“The [octagon] pagoda . . . was intended to be eighty-eight feet high. It is placed on an island, in the centre of a small pond, and was to have been approached by a Chinese bridge richly ornamented. The diameter of the base of the pagoda is forty feet, and there were to have been six stories, the lower one of stone, and the others of cast iron. From the angles were to have been suspended forty highly enriched Chinese lamps, and these were to be lighted by a gasometer fixed in the lower story. Besides the lamps, there were to have been grotesque figures of monsters projecting over the angles of the canopies, which were to spout water from their eyes, nostrils, fins, tails, &c.; a column of water was also to have been projected perpendicularly from the terminating ornament on the summit of the structure, which, from the loftiness of the source of supply, would have risen to the height of seventy or eighty feet.” [Fig. 8]

“It is not a little remarkable that the Chinese taste in gardening, which was at first made known to the English public about this time, is by far the nearest previous approach to the modern style. Some critics, indeed, have asserted that the English are indebted to it for their ideas of the modern style. However this may be, and we confess it has very little weight with us, the harmonious system which the taste of the English has evolved in the modern style, is at the present day too far beyond the Chinese manner to admit of any comparison. The first is imbued with beauty of the most graceful and agreeable character, based upon nature, and refined by art; while the latter abounds in puerilities and whimsical conceits—rocky hills, five feet high—miniature bridges—dwarf oaks, a hundred years old and twenty inches in altitude— which, whatever may be our admiration for the curious ingenuity and skill tasked in their production, leave on our mind no very favorable impression of the taste which designed them. . . .
“To these offices of pensive melancholy, it [the Weeping willow] appears to be dedicated in almost all countries. The Chinese and other Asiatic nations, and the Turks, as well as the enlightened Europeans, universally plant it in their cemeteries and last places of repose.”






  1. Sir William Temple, “Upon the Gardens of Epicurus; or, Of Gardening, in the Year 1685,” in Five Miscellaneous Essays by Sir William Temple, ed. Samuel Holt Monk (Ann Arbor: University of Michigan Press, 1963), 1–36. view on Zotero.
  2. Horace Wells Sellers’s transcript of Charles Willson Peale, Autobiography, P-S, F: IIC, 390.
  3. Hannah Callender Sansom, The Diary of Hannah Callender Sansom: Sense and Sensibility in the Age of the American Revolution, ed. Susan E. Klepp and Karin Wulf (Ithaca and London: Cornell University Press, 2010), view on Zotero.
  4. Peter Martin, The Pleasure Gardens of Virginia: From Jamestown to Jefferson (Princeton, NJ: Princeton University Press, 1991), view on Zotero.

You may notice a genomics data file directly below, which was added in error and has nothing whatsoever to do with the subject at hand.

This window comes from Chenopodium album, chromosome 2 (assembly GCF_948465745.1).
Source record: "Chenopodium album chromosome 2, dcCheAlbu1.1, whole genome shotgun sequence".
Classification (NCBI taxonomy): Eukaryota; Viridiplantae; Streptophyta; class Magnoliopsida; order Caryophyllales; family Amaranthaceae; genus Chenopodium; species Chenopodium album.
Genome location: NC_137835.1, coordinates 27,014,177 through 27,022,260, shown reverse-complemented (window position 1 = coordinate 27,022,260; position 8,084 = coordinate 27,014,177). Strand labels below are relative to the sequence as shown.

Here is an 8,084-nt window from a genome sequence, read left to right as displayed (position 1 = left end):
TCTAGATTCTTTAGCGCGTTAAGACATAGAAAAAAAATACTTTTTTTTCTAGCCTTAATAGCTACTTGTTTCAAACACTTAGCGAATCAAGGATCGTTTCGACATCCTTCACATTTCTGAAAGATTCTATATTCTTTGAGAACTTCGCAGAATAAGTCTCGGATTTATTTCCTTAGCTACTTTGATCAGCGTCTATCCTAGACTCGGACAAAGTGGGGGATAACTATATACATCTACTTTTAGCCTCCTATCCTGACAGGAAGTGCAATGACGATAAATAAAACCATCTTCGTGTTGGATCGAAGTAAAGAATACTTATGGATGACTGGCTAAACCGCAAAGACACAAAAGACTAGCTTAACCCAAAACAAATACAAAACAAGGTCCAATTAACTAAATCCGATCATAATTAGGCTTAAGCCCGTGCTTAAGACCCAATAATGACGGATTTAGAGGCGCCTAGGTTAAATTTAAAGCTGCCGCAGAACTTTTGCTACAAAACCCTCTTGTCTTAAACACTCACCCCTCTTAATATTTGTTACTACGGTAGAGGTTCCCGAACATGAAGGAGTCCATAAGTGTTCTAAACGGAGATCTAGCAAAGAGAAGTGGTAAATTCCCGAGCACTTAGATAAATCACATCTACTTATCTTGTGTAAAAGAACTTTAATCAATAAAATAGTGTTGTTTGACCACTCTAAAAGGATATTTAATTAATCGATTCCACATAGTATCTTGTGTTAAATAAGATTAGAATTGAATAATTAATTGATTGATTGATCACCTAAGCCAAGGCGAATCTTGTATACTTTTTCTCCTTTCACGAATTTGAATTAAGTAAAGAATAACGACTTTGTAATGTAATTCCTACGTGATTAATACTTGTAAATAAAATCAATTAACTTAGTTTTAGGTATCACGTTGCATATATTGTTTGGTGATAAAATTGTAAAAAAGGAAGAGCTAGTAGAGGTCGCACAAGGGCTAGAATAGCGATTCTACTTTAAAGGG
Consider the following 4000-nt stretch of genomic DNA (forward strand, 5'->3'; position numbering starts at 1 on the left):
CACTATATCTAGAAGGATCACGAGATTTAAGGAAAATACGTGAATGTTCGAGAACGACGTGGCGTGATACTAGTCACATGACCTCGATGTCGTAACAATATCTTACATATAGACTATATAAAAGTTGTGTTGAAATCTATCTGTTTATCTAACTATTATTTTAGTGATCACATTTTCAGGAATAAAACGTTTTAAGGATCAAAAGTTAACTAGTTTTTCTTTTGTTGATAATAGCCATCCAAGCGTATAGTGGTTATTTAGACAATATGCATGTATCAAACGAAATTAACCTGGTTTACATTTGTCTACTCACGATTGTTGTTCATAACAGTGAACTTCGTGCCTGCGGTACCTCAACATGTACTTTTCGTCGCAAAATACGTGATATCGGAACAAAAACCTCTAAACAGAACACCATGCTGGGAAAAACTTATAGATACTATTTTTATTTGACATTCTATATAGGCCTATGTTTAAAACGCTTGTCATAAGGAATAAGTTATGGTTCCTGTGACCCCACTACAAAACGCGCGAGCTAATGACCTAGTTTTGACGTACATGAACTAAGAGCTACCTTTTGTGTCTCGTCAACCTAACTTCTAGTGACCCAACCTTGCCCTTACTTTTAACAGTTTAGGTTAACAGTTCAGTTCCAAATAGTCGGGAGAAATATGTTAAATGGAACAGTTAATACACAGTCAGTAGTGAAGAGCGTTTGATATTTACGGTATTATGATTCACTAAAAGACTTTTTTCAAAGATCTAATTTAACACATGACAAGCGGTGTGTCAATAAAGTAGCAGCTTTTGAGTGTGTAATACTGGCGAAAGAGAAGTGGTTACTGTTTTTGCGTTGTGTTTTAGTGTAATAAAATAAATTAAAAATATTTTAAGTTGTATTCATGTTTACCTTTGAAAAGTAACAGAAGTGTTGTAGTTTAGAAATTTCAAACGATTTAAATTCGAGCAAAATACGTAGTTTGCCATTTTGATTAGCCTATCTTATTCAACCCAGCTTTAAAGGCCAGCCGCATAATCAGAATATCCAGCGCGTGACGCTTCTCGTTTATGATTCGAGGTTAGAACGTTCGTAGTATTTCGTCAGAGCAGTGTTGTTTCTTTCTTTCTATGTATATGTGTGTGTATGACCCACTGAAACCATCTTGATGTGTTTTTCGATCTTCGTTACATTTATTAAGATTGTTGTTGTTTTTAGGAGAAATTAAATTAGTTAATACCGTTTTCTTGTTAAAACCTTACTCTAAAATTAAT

5. William Parker Cutler, Life, Journals, and Correspondence of Rev. Manasseh Cutler, LL.D. (Athens: Ohio University Press, 1987), view on Zotero.
  6. William Bentley, The Diary of William Bentley, D.D., Pastor of the East Church, Salem, Massachusetts (Gloucester, MA: Peter Smith, 1962), view on Zotero.
  7. John Edwards Caldwell, A Tour through Part of Virginia, in the Summer of 1808; Also, Some Account of the Islands of the Azores, ed. William M. E. Rachal (Richmond, VA: Dietz, 1951), view on Zotero.
  8. Anonymous, “On Landscape and Picturesque Gardens,” New England Farmer 4, no. 40 (April 28, 1826): 316, view on Zotero.
  9. Lillian B. Miller et al., eds., The Selected Papers of Charles Willson Peale and His Family, vol. 5, The Autobiography of Charles Willson Peale (New Haven, CT: Yale University Press, 2000), view on Zotero.
  10. J. C. Loudon, “Descriptive Notices of Select Suburban Residences, with Remarks on Each; Intended to Illustrate the Principles and Practices of Landscape-Gardening,” Gardener’s Magazine and Register of Rural & Domestic Improvement 15, no. 117 (December 1839): 633–74, view on Zotero.
  11. George Gregory, A New and Complete Dictionary of Arts and Sciences, 1st American ed., 3 vols. (Philadelphia: Isaac Peirce, 1816), view on Zotero.
  12. J. C. (John Claudius) Loudon, An Encyclopaedia of Gardening; Comprising the Theory and Practice of Horticulture, Floriculture, Arboriculture, and Landscape-Gardening, 4th edn (London: Longman et al, 1826), view on Zotero.
  13. John Claudius Loudon, An Encyclopædia of Gardening: Comprising the Theory and Practice of Horticulture, Floriculture, Arboriculture, and Landscape Gardening; Including All the Latest Improvements; a General History of Gardening in All Countries; and a Statistical View of Its Present State; with Suggestions for Its Future Progress in the British Isles, new ed. (London: Longman, Rees, Orme, Brown, Green, and Longman, 1835), view on Zotero.
  14. A. J. [Andrew Jackson] Downing, A Treatise on the Theory and Practice of Landscape Gardening, Adapted to North America, 4th ed. (1849; repr. Washington, DC: Dumbarton Oaks Research Library and Collection, 1991), view on Zotero.

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History of Early American Landscape Design contributors, "Chinese manner," History of Early American Landscape Design, , https://heald.nga.gov/mediawiki/index.php?title=Chinese_manner&oldid=34088 (accessed December 1, 2023).